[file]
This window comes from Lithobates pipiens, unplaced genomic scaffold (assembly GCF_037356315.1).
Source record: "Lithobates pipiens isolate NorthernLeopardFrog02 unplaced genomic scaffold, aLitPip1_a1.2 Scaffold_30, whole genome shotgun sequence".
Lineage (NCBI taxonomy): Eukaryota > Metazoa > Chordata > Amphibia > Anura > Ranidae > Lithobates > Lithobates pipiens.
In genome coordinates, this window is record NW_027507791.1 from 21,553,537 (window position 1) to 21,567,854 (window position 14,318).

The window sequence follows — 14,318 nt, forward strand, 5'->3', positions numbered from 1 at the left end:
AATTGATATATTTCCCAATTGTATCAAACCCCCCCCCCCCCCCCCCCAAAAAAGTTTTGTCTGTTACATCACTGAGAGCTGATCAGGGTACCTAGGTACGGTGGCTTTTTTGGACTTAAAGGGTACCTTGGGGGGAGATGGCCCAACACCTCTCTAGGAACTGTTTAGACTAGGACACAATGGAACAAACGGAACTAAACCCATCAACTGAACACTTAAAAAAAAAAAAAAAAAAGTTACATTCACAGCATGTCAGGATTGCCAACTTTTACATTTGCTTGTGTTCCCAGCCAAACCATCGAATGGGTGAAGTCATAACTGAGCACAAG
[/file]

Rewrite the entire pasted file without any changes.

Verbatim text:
This window comes from Lithobates pipiens, unplaced genomic scaffold (assembly GCF_037356315.1).
Source record: "Lithobates pipiens isolate NorthernLeopardFrog02 unplaced genomic scaffold, aLitPip1_a1.2 Scaffold_30, whole genome shotgun sequence".
Lineage (NCBI taxonomy): Eukaryota > Metazoa > Chordata > Amphibia > Anura > Ranidae > Lithobates > Lithobates pipiens.
In genome coordinates, this window is record NW_027507791.1 from 21,553,537 (window position 1) to 21,567,854 (window position 14,318).

The window sequence follows — 14,318 nt, forward strand, 5'->3', positions numbered from 1 at the left end:
AATTGATATATTTCCCAATTGTATCAAACCCCCCCCCCCCCCCCCCCAAAAAAGTTTTGTCTGTTACATCACTGAGAGCTGATCAGGGTACCTAGGTACGGTGGCTTTTTTGGACTTAAAGGGTACCTTGGGGGGAGATGGCCCAACACCTCTCTAGGAACTGTTTAGACTAGGACACAATGGAACAAACGGAACTAAACCCATCAACTGAACACTTAAAAAAAAAAAAAAAAAAGTTACATTCACAGCATGTCAGGATTGCCAACTTTTACATTTGCTTGTGTTCCCAGCCAAACCATCGAATGGGTGAAGTCATAACTGAGCACAAG